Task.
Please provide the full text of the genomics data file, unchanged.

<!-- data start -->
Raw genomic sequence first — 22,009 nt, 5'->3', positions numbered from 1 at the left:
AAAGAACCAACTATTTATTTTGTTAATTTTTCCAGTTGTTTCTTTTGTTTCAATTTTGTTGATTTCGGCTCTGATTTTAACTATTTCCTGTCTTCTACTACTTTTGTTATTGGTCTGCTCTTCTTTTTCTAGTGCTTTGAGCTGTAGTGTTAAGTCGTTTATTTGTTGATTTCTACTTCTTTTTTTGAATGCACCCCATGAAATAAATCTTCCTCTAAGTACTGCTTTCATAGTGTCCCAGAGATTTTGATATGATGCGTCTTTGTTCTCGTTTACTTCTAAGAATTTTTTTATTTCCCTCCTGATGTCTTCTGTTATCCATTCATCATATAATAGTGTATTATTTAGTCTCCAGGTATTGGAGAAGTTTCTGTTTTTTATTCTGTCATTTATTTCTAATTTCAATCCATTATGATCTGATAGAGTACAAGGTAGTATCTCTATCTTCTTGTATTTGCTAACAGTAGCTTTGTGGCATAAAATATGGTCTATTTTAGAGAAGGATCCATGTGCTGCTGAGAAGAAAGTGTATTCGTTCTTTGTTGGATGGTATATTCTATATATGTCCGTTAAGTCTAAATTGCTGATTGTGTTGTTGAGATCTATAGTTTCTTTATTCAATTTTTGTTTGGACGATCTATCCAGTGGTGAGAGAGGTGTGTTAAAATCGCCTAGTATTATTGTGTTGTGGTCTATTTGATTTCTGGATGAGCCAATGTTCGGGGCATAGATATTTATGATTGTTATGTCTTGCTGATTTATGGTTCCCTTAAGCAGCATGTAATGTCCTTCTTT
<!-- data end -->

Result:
Raw genomic sequence first — 22,009 nt, 5'->3', positions numbered from 1 at the left:
AAAGAACCAACTATTTATTTTGTTAATTTTTCCAGTTGTTTCTTTTGTTTCAATTTTGTTGATTTCGGCTCTGATTTTAACTATTTCCTGTCTTCTACTACTTTTGTTATTGGTCTGCTCTTCTTTTTCTAGTGCTTTGAGCTGTAGTGTTAAGTCGTTTATTTGTTGATTTCTACTTCTTTTTTTGAATGCACCCCATGAAATAAATCTTCCTCTAAGTACTGCTTTCATAGTGTCCCAGAGATTTTGATATGATGCGTCTTTGTTCTCGTTTACTTCTAAGAATTTTTTTATTTCCCTCCTGATGTCTTCTGTTATCCATTCATCATATAATAGTGTATTATTTAGTCTCCAGGTATTGGAGAAGTTTCTGTTTTTTATTCTGTCATTTATTTCTAATTTCAATCCATTATGATCTGATAGAGTACAAGGTAGTATCTCTATCTTCTTGTATTTGCTAACAGTAGCTTTGTGGCATAAAATATGGTCTATTTTAGAGAAGGATCCATGTGCTGCTGAGAAGAAAGTGTATTCGTTCTTTGTTGGATGGTATATTCTATATATGTCCGTTAAGTCTAAATTGCTGATTGTGTTGTTGAGATCTATAGTTTCTTTATTCAATTTTTGTTTGGACGATCTATCCAGTGGTGAGAGAGGTGTGTTAAAATCGCCTAGTATTATTGTGTTGTGGTCTATTTGATTTCTGGATGAGCCAATGTTCGGGGCATAGATATTTATGATTGTTATGTCTTGCTGATTTATGGTTCCCTTAAGCAGCATGTAATGTCCTTCTTT